“It’s not a Christian organization if Christ isn’t in the name.”
I hear that one a lot. In fact, I’ve heard it in relation to Campus Crusade for Christ changing their name recently. Some people are upset that they seem to have dropped the “Christ” part, when in fact it was the “Crusade” word that caused them trouble with certain international outreaches.
But everyone’s a critic, and they had to get upset about something. Campus Crusade announced its name change two weeks ago to “CRU." For those outside the organization, “Cru” is an informal nickname that their campus staff have called themselves for years. It has enormous equity among what’s probably the largest outreach in the organization—not to mention their next generation of leaders—and among the five final name choices, they made that selection.
Like “CRU” or not, one of the biggest criticisms has been the tired line that “It’s not Christian if you take “Christ” out of the name.” Some have even called them “cowardly.” My take? That criticism, while probably made by well-meaning people, could not be more false. Using that argument, 90 percent of churches wouldn’t be Christian and the “Billy Graham Evangelistic Association” wouldn’t be Christian—along with about a million others—including Christian colleges and universities.
And dropping the word isn’t a sign of retreat, it’s a sign of advance. After all, what’s the point of having a word like “crusade” or even “Christ” in the name if leading with that actually closes the door to sharing that very message?
I saw a movie workshop at a Christian media conference recently actually called “If 'Christ' isn’t in the movie, you can’t call it a Christian film.” That’s equally preposterous.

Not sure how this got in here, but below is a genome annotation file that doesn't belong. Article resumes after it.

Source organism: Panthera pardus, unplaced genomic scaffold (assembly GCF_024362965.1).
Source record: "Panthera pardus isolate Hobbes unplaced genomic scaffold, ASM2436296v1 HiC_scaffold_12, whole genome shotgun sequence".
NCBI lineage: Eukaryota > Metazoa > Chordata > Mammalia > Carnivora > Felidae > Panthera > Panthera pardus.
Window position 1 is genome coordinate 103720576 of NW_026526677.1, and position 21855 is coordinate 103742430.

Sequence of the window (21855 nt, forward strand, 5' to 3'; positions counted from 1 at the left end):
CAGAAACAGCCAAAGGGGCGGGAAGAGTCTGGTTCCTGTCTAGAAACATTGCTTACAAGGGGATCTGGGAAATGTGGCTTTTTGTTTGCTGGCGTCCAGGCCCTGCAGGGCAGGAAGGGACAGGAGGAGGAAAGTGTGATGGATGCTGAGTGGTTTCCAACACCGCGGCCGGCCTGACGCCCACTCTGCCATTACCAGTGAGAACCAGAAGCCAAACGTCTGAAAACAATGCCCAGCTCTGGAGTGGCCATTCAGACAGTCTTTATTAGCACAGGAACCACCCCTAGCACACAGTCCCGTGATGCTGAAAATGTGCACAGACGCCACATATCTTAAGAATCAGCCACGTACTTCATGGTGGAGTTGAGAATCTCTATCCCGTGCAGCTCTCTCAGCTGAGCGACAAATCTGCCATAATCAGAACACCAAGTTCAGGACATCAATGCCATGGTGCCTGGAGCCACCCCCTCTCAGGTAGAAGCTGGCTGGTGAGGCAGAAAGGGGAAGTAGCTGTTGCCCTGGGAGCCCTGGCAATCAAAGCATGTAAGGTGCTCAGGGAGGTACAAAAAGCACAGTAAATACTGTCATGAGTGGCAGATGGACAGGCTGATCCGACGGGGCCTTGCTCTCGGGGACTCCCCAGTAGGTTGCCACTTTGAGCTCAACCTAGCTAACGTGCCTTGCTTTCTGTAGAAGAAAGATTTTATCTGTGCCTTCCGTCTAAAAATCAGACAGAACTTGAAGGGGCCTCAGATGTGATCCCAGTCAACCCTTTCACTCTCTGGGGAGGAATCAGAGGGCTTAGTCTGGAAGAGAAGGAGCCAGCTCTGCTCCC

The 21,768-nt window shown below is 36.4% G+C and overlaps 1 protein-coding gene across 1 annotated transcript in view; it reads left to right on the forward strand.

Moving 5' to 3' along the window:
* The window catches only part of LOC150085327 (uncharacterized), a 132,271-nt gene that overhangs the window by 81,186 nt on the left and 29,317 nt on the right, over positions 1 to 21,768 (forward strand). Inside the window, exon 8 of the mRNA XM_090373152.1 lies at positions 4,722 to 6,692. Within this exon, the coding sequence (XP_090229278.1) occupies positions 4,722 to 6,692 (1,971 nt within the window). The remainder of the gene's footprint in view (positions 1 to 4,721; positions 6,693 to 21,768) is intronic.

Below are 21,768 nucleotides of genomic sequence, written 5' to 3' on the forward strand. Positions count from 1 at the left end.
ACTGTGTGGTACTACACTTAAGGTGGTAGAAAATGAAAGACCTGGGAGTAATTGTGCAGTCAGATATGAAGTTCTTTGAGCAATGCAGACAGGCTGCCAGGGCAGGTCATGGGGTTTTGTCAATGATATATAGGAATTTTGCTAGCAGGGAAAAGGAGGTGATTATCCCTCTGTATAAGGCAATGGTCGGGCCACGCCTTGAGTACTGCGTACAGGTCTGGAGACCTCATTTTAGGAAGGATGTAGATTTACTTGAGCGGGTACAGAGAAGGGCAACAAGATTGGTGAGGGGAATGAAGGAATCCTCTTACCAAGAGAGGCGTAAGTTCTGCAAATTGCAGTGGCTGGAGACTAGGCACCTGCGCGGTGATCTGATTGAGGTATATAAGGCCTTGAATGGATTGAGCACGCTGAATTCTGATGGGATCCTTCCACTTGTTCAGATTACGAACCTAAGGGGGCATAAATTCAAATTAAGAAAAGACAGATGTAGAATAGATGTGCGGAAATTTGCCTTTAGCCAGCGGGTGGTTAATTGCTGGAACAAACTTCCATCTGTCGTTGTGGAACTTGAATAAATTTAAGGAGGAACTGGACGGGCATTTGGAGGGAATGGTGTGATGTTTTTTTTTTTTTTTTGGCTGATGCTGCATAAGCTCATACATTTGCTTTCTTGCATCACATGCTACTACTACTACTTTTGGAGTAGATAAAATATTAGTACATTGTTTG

I wish people—even well meaning ones—would find out the real information before criticizing name changes—particularly from organizations that have long track records of success and integrity. I wasn’t personally involved in the name change, but I know they spent years agonizing over it, praying and doing their homework. They know that a name can either open a door or shut it.
There are legitimate reasons to debate names and name changes. Provocative challenges like calling people cowards for taking “Christ” out of the name isn’t one of them.
I’d love to hear your thoughts on the name change and the issue in general.
Phil Cooke has produced media programming in more than 40 countries around the world. He's also a founding partner in the commercial production company TWC Films, which produces national advertising for some of the largest companies in the country. TWC Films produced two TV commercials for Super Bowl 2008 and was selected to unveil the revolutionary new electric Chevrolet Volt. You can find him online at www.philcooke.com.
Editor's Note: The opinions expressed in this article are solely those of Phil Cooke and do not necessarily reflect the views of the Charisma editorial staff. To read a differing opinion by Michael Youssef, click here.
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